1. Okay, first minor quibble. Wormholes are accepted science fiction motifs for accomplishing faster-than-light, interstellar travel. We blink at them in movies like Stargate and in television shows like Deep Space Nine. But wormholes are mere conjecture, based on the unfounded premise that space is somehow tightly folded through alternate dimensions beyond the three—x, y, and z—that we actually perceive and experience. They are a mathematical game, not an artifact of accepted physical science. Like time travel, wormholes belong more properly to the realm of science fantasy than to serious speculative fiction.

2. From my reading to prepare for writing The Doomsday Effect, black holes are of two types: rotating and nonrotating. Other than that, the only distinguishing feature is their mass, which determines the depth of their gravity well and the size of their event horizon. At heart, the “hole” is simply an infinitesimal point, a singularity, harboring all that mass. And the event horizon is simply the distance at which the escape speed from the gravity well exceeds the speed of light. More than this, science—and all our theories—sayeth not.
       My understanding is that the spin of a rotating black hole is only important because the singularity cannot revolve around itself but instead describes a tiny circle. If you could dive through that circle—good luck with that!—you might travel outside the spreading “time cone” as described by the speed of light in normal space. (I planned something of this nature for a fragment of Kornilov’s wrist bone in a possible sequel to The Doomsday Effect.) I've never heard that the spin has any effect on surrounding space, unless it is to create gravity waves, much as from a rapidly spinning neutron star or pulsar. However, opinions on this differ: see the entry on black holes from The Physics of the Universe. But I would argue with the last paragraph to the extent that it’s not the event horizon you can never quite reach but the singularity itself. And again, all of this is conjecture supported by mathematics, not by our experience or direct observation.

3. Orbital mechanics are difficult and the first thing most theatrical depictions of science get wrong. (Remember that early Star Trek episode, where to stay in orbit a landing craft had to fire its thrusters? Unh-uh!) So here, if you want to orbit a primary like the black hole and still match speeds with another object in orbit, like the planet, you have to enter the same orbit as the object of your desire. To maintain an orbit just beyond it or further out from the primary, you must move at a different speed; you cannot “pace” the planet from a higher orbit as it goes around the black hole.

4. Which leads to a conundrum: if you ride a light wave, you experience time normally, while to observers outside your frame of reference you would appear frozen. If time actually “stops” for you, then it would follow that the universe around you experiences an infinite amount of time compared to your experience. When you finally get off the wave and return to a more manageable velocity, the universe will have expanded to a thin gas, the stars burned out, and you are left in a cold, dark, empty place. This is why travel at lightspeed is theoretically impossible. When you get where you’re going, it won’t be there anymore.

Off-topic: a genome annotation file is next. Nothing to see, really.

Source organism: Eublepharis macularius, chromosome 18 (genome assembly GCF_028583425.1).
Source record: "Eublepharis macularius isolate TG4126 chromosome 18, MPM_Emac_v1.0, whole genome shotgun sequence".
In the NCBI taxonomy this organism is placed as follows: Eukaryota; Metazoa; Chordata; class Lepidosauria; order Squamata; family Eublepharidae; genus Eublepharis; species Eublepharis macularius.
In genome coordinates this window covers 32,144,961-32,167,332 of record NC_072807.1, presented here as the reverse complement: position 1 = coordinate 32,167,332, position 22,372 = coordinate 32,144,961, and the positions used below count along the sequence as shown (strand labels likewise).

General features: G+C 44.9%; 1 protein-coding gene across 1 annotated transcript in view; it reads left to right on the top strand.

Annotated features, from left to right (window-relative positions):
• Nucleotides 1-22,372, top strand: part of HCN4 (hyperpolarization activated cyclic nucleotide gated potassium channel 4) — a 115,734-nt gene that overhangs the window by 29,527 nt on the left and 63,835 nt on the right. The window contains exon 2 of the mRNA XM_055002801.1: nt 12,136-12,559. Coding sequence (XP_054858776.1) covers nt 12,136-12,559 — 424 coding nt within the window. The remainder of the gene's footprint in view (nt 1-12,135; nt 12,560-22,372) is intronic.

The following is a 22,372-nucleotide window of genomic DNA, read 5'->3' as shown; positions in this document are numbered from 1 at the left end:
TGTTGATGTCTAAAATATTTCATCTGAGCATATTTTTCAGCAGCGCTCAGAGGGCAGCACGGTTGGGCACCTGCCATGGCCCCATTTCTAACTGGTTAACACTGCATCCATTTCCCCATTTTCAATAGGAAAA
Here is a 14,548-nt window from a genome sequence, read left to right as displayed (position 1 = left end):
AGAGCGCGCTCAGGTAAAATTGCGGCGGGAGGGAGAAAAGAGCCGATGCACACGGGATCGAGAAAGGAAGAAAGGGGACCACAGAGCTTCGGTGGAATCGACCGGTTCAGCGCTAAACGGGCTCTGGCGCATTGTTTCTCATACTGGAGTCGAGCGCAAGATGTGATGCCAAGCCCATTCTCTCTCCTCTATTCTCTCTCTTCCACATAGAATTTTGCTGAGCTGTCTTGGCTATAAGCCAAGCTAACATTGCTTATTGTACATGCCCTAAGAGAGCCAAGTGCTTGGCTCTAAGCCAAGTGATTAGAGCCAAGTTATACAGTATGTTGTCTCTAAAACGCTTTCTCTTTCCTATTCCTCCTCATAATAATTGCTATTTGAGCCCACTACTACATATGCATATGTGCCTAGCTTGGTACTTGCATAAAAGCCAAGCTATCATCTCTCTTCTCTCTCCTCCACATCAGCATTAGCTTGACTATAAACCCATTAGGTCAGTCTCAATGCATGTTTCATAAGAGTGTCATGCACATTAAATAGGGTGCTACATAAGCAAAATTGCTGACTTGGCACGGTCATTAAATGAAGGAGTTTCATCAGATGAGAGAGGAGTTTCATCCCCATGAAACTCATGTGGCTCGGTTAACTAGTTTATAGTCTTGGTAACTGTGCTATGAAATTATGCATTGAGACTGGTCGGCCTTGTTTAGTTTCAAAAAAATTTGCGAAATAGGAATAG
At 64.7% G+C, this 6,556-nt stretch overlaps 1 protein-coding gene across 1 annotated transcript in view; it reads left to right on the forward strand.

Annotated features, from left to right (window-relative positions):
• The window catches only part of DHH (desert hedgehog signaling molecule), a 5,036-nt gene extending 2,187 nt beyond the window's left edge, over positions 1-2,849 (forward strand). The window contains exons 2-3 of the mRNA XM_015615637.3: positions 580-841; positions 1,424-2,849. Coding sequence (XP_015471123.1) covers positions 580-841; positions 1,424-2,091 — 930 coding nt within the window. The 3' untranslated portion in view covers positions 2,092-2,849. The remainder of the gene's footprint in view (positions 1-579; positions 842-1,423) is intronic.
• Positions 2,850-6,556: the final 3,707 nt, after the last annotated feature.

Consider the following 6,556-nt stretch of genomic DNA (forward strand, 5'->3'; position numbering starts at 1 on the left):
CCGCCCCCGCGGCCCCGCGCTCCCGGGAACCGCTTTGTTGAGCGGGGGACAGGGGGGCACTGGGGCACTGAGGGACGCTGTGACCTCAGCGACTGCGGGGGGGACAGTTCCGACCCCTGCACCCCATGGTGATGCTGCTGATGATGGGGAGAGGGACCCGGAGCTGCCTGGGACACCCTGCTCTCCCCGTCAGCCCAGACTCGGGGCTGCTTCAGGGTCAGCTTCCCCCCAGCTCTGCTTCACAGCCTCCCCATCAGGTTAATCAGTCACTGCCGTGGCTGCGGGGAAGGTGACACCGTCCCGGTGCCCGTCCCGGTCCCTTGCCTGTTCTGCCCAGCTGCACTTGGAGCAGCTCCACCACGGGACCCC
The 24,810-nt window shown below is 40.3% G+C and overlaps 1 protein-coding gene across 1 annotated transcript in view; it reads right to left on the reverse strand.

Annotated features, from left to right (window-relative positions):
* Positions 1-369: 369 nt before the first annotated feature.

5. That’s 29,300,000,000 solar masses—a truly galactic-scale black hole! Even if my math is wrong by a couple of decimal places, we’re not dealing with a black hole formed by the collapse of any star we know about. This one eats out the hearts of entire galaxies.

6. Apparently, the starship Endurance is such a rickety contraption of modules assembled in a rotating ring that the explosive outgassing from overriding the airlock controls can blow it apart. One wonders how the IQs at NASA could have dropped so sharply since the Apollo missions. But I haven’t had so much fun with a scene since Dave Bowman crossed over to Discovery without his space helmet.

7. While it might be great fun to fall inside the event horizon of a black hole, the information you obtained would, in my opinion, be minimal. You would accelerate toward the singularity until you reached its terminal velocity. At some point you might reach the speed of light, experience time stoppage, and continue to exist in your own time frame, eating, drinking, laughing, and scratching, but not becoming aware of anything happening outside yourself. Before that happened, however, you’d probably fragment and turn into plasma and particles. In any case, you wouldn’t learn much about gravity—no matter how many spatial dimensions you invoked—and if you did learn anything, you wouldn’t be able to communicate it to the world outside the black hole. Regardless of what Stephen Hawking predicts about virtual particles appearing and annihilating each other—or not—black holes are famous for not giving up light rays, information, or their dead.

8. These are huge cylinders spinning in space to create the acceleration of artificial gravity on their inside surfaces. For stability, one usually places them at the Lagrange points in an orbital system, such as around the Moon. Creating them requires no unusual information or interpretation of gravity. You do, however, need to transport a lot of rebar, concrete, glass, hardware, potting soil, and money to some distant point in space.